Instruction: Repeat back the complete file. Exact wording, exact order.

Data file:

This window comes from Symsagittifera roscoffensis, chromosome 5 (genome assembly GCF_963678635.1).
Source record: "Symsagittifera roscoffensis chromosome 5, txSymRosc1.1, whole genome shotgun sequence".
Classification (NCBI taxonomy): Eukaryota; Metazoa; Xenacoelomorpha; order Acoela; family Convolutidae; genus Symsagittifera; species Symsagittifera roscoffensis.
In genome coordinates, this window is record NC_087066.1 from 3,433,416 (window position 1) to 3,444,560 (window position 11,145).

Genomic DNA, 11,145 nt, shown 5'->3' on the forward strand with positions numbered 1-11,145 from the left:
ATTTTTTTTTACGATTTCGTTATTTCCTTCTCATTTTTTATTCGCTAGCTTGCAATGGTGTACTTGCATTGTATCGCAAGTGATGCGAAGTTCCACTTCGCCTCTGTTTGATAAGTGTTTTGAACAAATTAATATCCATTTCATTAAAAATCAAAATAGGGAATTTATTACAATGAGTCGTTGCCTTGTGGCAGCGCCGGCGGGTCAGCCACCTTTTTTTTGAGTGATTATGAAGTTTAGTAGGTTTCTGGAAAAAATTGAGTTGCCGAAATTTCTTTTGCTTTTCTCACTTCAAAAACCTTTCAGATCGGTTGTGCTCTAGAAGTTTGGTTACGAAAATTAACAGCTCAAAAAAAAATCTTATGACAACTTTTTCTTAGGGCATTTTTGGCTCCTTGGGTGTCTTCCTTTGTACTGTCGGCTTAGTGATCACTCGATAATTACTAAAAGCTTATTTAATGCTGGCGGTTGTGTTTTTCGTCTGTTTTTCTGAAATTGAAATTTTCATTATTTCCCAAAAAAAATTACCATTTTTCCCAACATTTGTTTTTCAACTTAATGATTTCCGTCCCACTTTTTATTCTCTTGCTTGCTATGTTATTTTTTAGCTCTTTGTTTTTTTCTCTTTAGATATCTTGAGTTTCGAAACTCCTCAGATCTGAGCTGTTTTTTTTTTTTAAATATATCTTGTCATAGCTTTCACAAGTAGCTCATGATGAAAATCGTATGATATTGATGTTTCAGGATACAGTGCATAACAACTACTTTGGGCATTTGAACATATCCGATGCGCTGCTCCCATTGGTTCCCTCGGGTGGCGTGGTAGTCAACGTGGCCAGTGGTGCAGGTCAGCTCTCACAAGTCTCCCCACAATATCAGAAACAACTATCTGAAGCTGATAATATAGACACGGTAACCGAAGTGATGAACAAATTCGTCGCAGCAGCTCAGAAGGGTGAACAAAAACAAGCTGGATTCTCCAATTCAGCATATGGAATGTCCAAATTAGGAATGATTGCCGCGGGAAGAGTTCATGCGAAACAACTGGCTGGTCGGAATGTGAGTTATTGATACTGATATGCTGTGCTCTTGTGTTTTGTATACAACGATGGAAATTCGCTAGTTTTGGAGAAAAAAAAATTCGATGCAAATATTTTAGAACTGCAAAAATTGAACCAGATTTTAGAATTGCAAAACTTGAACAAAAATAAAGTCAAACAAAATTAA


This window comes from Symsagittifera roscoffensis, chromosome 5 (genome assembly GCF_963678635.1).
Source record: "Symsagittifera roscoffensis chromosome 5, txSymRosc1.1, whole genome shotgun sequence".
Classification (NCBI taxonomy): Eukaryota; Metazoa; Xenacoelomorpha; order Acoela; family Convolutidae; genus Symsagittifera; species Symsagittifera roscoffensis.
In genome coordinates, this window is record NC_087066.1 from 3,433,416 (window position 1) to 3,444,560 (window position 11,145).

Genomic DNA, 11,145 nt, shown 5'->3' on the forward strand with positions numbered 1-11,145 from the left:
ATTTTTTTTTACGATTTCGTTATTTCCTTCTCATTTTTTATTCGCTAGCTTGCAATGGTGTACTTGCATTGTATCGCAAGTGATGCGAAGTTCCACTTCGCCTCTGTTTGATAAGTGTTTTGAACAAATTAATATCCATTTCATTAAAAATCAAAATAGGGAATTTATTACAATGAGTCGTTGCCTTGTGGCAGCGCCGGCGGGTCAGCCACCTTTTTTTTGAGTGATTATGAAGTTTAGTAGGTTTCTGGAAAAAATTGAGTTGCCGAAATTTCTTTTGCTTTTCTCACTTCAAAAACCTTTCAGATCGGTTGTGCTCTAGAAGTTTGGTTACGAAAATTAACAGCTCAAAAAAAAATCTTATGACAACTTTTTCTTAGGGCATTTTTGGCTCCTTGGGTGTCTTCCTTTGTACTGTCGGCTTAGTGATCACTCGATAATTACTAAAAGCTTATTTAATGCTGGCGGTTGTGTTTTTCGTCTGTTTTTCTGAAATTGAAATTTTCATTATTTCCCAAAAAAAATTACCATTTTTCCCAACATTTGTTTTTCAACTTAATGATTTCCGTCCCACTTTTTATTCTCTTGCTTGCTATGTTATTTTTTAGCTCTTTGTTTTTTTCTCTTTAGATATCTTGAGTTTCGAAACTCCTCAGATCTGAGCTGTTTTTTTTTTTTAAATATATCTTGTCATAGCTTTCACAAGTAGCTCATGATGAAAATCGTATGATATTGATGTTTCAGGATACAGTGCATAACAACTACTTTGGGCATTTGAACATATCCGATGCGCTGCTCCCATTGGTTCCCTCGGGTGGCGTGGTAGTCAACGTGGCCAGTGGTGCAGGTCAGCTCTCACAAGTCTCCCCACAATATCAGAAACAACTATCTGAAGCTGATAATATAGACACGGTAACCGAAGTGATGAACAAATTCGTCGCAGCAGCTCAGAAGGGTGAACAAAAACAAGCTGGATTCTCCAATTCAGCATATGGAATGTCCAAATTAGGAATGATTGCCGCGGGAAGAGTTCATGCGAAACAACTGGCTGGTCGGAATGTGAGTTATTGATACTGATATGCTGTGCTCTTGTGTTTTGTATACAACGATGGAAATTCGCTAGTTTTGGAGAAAAAAAAATTCGATGCAAATATTTTAGAACTGCAAAAATTGAACCAGATTTTAGAATTGCAAAACTTGAACAAAAATAAAGTCAAACAAAATTAA